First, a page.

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The foot and ankle are highly complex parts of the human body, containing 26 bones, 33 joints, and over 100 muscles, tendons, and ligaments. Two kinds of healthcare providers in the U.S. are trained to specifically treat foot and ankle issues: orthopedic surgeons specializing in foot and ankle care and podiatrists. Both are doctors with medical training in treating that region of the body; however, what differs is the depth and range of their education and training. If you are experiencing foot and ankle problems, it’s important to know the difference between these doctors when seeking treatment.

A significant difference between orthopedic surgeons specializing in foot and ankle care and podiatrists lies in the level of education completed by each type of provider. An orthopedic surgeon is required to attend medical school for four years before going on to an orthopedic surgical residency lasting five to six years. The orthopedic surgeon then completes at least one more year of subspecialty fellowship training in a specific area of the body, in this case, the foot and ankle. 

Podiatrists earn a Doctor of Podiatric Medicine (D.P.M.) after attending podiatry school for four years, followed by a brief residency. Podiatrists treat a number of common foot and ankle problems, and surgical podiatrists may perform simple foot surgeries. Though orthopedic foot and ankle surgeons treat most of the same problems, they address more complex issues and have more advanced training.

As medical doctors, orthopedic surgeons who specialize in the foot and ankle are highly educated and trained in whole-body healthcare and have an intimate knowledge of the whole musculoskeletal system (the body’s bones, muscles, ligaments, tendons, and joints) and any interrelated medical conditions that impact the overall health of patients. 

Podiatrists often treat common foot issues that orthopedic surgeons do not, such as ingrown toenails, corns/calluses, and nail fungus. Podiatrists also provide treatment for foot problems related to diabetes and other systemic illnesses. So, while both orthopedic surgeons and podiatrists treat some of the same issues—such as heel spurs, fallen arches, and minor injuries—orthopedic surgeons typically treat issues that are more complicated or that involve the bones, muscles, tendons, ligaments, and soft tissues specifically.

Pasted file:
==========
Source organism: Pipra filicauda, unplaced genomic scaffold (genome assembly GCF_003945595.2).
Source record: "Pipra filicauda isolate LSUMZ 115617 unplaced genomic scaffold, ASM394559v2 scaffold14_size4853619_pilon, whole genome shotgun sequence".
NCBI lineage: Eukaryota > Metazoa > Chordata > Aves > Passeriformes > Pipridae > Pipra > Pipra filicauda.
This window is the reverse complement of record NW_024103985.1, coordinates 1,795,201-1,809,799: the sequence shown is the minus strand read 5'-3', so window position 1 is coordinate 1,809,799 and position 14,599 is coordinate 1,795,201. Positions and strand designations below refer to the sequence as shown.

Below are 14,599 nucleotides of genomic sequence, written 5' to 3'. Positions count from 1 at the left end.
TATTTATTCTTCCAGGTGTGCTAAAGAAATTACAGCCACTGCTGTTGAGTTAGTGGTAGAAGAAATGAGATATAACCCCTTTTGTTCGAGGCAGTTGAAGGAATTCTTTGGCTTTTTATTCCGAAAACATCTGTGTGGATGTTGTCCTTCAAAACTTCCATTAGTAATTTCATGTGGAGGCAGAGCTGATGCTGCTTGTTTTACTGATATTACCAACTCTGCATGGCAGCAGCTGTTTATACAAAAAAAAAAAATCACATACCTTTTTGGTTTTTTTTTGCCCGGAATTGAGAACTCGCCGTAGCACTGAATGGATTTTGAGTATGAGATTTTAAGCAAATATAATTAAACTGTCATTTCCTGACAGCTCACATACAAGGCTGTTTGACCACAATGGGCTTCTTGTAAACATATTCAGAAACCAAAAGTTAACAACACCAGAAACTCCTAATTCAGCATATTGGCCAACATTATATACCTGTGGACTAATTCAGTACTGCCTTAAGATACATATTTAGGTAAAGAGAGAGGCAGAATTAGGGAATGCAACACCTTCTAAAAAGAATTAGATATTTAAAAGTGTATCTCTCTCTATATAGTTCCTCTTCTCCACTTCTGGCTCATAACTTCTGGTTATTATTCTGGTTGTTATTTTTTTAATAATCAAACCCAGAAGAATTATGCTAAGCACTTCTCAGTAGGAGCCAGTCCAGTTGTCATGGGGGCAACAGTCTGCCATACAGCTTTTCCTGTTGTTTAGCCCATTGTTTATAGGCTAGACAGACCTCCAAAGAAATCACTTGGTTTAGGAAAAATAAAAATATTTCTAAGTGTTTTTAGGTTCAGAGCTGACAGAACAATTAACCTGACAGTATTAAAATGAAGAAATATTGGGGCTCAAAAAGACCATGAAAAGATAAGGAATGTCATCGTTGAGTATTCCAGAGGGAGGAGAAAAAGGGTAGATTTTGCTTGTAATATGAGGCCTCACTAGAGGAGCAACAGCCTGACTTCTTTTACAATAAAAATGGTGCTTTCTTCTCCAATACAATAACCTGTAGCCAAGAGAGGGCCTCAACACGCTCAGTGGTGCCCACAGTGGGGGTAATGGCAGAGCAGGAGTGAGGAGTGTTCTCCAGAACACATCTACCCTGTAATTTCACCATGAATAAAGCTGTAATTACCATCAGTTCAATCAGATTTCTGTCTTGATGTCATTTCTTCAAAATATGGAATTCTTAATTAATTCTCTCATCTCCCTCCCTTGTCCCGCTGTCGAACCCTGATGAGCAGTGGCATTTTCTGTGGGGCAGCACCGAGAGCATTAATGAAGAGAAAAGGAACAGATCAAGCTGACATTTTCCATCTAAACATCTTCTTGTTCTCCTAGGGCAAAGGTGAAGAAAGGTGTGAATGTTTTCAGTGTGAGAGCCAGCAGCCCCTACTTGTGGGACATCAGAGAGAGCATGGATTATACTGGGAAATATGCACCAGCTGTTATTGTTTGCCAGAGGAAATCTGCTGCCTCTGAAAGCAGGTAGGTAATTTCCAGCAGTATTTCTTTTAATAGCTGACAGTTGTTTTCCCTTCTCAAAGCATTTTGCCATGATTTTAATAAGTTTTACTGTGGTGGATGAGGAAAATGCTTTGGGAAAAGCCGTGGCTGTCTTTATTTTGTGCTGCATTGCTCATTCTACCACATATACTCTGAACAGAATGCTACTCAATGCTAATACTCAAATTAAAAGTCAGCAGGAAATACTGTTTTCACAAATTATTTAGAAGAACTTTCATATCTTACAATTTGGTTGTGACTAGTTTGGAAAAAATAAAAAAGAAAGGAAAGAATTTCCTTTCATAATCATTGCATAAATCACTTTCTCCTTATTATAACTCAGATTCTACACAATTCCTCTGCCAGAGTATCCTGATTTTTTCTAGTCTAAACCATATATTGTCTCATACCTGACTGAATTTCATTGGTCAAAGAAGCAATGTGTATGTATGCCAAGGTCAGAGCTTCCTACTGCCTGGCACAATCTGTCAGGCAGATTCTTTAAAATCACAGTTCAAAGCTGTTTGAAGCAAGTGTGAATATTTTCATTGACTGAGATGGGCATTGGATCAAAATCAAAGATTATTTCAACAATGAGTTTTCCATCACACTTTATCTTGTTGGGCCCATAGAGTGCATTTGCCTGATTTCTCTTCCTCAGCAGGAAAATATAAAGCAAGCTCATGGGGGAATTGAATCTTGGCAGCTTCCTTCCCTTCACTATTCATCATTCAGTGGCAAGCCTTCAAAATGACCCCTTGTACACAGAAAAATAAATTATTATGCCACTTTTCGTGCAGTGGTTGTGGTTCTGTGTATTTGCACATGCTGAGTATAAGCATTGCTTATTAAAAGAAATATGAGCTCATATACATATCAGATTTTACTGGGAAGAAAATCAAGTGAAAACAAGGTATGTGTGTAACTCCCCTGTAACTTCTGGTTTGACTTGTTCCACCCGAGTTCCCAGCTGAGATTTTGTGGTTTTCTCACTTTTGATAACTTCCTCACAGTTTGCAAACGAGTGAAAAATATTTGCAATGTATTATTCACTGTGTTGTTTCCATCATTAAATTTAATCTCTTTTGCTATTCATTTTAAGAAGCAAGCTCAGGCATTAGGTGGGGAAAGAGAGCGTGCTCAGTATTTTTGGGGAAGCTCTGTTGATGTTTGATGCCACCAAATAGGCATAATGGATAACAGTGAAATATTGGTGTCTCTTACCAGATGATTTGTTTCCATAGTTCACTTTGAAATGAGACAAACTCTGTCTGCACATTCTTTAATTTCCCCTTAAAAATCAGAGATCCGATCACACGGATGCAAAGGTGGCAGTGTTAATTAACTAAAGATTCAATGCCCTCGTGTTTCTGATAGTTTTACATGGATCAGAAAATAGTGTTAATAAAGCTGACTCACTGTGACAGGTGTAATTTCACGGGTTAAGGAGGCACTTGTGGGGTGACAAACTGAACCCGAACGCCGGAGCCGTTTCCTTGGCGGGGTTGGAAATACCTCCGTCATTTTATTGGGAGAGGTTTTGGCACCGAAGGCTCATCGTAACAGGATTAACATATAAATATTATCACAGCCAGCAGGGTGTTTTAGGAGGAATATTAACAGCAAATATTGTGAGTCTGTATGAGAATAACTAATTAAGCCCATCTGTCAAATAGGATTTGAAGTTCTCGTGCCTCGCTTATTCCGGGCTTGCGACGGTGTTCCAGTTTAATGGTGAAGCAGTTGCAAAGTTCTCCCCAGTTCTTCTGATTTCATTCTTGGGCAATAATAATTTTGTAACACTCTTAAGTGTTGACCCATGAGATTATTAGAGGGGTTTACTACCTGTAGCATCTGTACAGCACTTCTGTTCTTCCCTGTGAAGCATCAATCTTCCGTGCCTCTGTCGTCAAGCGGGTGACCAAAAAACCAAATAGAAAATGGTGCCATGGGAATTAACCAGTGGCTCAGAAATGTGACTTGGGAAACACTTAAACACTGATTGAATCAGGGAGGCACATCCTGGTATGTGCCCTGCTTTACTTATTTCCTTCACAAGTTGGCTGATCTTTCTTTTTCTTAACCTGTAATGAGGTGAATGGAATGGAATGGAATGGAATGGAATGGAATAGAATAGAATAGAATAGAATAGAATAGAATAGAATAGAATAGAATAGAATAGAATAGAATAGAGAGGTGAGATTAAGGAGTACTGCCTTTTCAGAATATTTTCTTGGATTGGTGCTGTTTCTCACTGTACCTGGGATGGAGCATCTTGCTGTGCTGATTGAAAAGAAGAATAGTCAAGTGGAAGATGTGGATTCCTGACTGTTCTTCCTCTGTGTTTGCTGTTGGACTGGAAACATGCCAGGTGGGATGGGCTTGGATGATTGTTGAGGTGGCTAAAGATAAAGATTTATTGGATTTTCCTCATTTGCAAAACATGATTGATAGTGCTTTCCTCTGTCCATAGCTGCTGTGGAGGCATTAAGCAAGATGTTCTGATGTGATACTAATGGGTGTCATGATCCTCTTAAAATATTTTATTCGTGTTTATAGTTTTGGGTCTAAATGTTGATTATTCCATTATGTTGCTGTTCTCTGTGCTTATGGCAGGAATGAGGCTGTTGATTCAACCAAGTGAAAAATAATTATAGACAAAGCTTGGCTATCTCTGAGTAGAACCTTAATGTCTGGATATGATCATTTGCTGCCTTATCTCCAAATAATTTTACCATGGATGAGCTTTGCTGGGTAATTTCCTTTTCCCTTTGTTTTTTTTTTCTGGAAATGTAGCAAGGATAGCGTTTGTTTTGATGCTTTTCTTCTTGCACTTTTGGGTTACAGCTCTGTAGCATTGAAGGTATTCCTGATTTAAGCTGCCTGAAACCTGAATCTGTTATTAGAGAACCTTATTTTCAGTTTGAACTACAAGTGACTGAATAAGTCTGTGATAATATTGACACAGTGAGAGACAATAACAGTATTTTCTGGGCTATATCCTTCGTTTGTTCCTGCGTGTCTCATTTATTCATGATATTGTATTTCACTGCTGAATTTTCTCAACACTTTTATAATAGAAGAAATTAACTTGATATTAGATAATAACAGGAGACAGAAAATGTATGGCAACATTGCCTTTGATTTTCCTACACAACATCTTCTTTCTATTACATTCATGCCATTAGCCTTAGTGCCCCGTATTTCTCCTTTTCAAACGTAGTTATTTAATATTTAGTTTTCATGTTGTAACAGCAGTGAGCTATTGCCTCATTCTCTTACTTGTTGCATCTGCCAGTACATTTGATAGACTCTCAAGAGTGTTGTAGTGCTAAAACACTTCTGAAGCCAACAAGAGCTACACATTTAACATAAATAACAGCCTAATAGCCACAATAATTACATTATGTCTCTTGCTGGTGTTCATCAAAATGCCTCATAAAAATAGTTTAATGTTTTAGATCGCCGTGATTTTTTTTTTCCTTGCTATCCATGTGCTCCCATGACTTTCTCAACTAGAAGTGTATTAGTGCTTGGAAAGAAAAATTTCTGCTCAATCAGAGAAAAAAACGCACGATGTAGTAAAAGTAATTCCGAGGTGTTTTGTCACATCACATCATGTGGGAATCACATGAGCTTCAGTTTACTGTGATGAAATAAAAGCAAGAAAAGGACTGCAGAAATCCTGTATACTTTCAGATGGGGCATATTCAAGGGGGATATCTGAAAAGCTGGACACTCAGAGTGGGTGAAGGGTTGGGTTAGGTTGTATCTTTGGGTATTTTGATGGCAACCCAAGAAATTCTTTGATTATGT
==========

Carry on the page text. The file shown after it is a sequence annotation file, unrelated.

When determining which provider you need for your injury or condition, be sure your provider has both the experience and significant training necessary to deliver the treatment or procedure you’ll need

Understanding the Roles of Orthopedic Surgeons and Podiatrists

Category

Orthopedic Surgeon

Podiatrist

Average number of years in training

10

7

Credential type

M.D. (Doctor of Medicine)

D.P.M. (Doctor of Podiatric Medicine)

Provides treatment for complex lower extremity injuries and conditions

Yes

No

Manages every injury or condition of the bones, muscles, tendons, ligaments, and soft tissues of the foot, ankle, and lower leg

Yes

No

Performs highly complex foot and ankle surgery

Yes

No

Provides treatment for foot problems originating from the knee, hip, or lower back

Yes

No

Provides treatment for corns, ingrown toenails, nail fungus, and skin conditions

No

Yes

Provides treatment for foot problems related to diabetes and other systemic diseases

No

Yes

Why choose Orthopedic Associates of Port Huron?

If you are searching for a foot specialist near you, contact us. With years of experience and advanced training devoted to the orthopedic care of the foot and ankle, our esteemed orthopedic foot and ankle surgeons at Orthopedic Associates of Port Huron are the unparalleled experts in accurately diagnosing and effectively treating injuries and conditions of the foot and ankle.

Our specialists have the knowledge, proficiency, and skill to accurately diagnose and effectively treat your injury or condition so you can get back to your active lifestyle quickly and safely.

To consult with one of our surgeons at Orthopedic Associates of Port Huron, please request an appointment online or call (810) 985-4900